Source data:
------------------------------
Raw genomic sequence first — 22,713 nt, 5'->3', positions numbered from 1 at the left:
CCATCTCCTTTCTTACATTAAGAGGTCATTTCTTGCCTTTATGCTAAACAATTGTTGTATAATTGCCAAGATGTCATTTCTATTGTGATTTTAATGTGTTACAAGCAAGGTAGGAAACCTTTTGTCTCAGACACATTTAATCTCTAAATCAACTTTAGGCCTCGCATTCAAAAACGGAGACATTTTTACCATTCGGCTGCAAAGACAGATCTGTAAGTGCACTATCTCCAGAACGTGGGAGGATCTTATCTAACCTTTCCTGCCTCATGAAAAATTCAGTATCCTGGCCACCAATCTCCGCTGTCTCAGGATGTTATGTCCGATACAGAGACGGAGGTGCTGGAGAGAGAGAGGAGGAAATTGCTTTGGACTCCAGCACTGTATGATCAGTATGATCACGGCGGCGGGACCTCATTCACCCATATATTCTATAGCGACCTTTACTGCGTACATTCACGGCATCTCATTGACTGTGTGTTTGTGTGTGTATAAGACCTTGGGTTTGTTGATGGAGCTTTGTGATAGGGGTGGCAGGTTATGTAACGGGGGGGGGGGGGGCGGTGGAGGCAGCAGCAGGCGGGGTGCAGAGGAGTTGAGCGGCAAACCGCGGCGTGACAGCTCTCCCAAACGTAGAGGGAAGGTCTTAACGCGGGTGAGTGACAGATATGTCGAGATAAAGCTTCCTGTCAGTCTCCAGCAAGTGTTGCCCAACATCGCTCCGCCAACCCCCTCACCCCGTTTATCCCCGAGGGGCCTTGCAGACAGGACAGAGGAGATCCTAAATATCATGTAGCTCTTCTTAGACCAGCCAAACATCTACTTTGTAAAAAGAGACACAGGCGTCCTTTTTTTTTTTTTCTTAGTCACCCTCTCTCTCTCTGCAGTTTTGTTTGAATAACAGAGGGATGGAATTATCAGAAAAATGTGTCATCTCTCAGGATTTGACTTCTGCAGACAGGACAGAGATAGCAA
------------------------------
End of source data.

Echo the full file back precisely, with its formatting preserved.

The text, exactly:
Raw genomic sequence first — 22,713 nt, 5'->3', positions numbered from 1 at the left:
CCATCTCCTTTCTTACATTAAGAGGTCATTTCTTGCCTTTATGCTAAACAATTGTTGTATAATTGCCAAGATGTCATTTCTATTGTGATTTTAATGTGTTACAAGCAAGGTAGGAAACCTTTTGTCTCAGACACATTTAATCTCTAAATCAACTTTAGGCCTCGCATTCAAAAACGGAGACATTTTTACCATTCGGCTGCAAAGACAGATCTGTAAGTGCACTATCTCCAGAACGTGGGAGGATCTTATCTAACCTTTCCTGCCTCATGAAAAATTCAGTATCCTGGCCACCAATCTCCGCTGTCTCAGGATGTTATGTCCGATACAGAGACGGAGGTGCTGGAGAGAGAGAGGAGGAAATTGCTTTGGACTCCAGCACTGTATGATCAGTATGATCACGGCGGCGGGACCTCATTCACCCATATATTCTATAGCGACCTTTACTGCGTACATTCACGGCATCTCATTGACTGTGTGTTTGTGTGTGTATAAGACCTTGGGTTTGTTGATGGAGCTTTGTGATAGGGGTGGCAGGTTATGTAACGGGGGGGGGGGGGGCGGTGGAGGCAGCAGCAGGCGGGGTGCAGAGGAGTTGAGCGGCAAACCGCGGCGTGACAGCTCTCCCAAACGTAGAGGGAAGGTCTTAACGCGGGTGAGTGACAGATATGTCGAGATAAAGCTTCCTGTCAGTCTCCAGCAAGTGTTGCCCAACATCGCTCCGCCAACCCCCTCACCCCGTTTATCCCCGAGGGGCCTTGCAGACAGGACAGAGGAGATCCTAAATATCATGTAGCTCTTCTTAGACCAGCCAAACATCTACTTTGTAAAAAGAGACACAGGCGTCCTTTTTTTTTTTTTCTTAGTCACCCTCTCTCTCTCTGCAGTTTTGTTTGAATAACAGAGGGATGGAATTATCAGAAAAATGTGTCATCTCTCAGGATTTGACTTCTGCAGACAGGACAGAGATAGCAA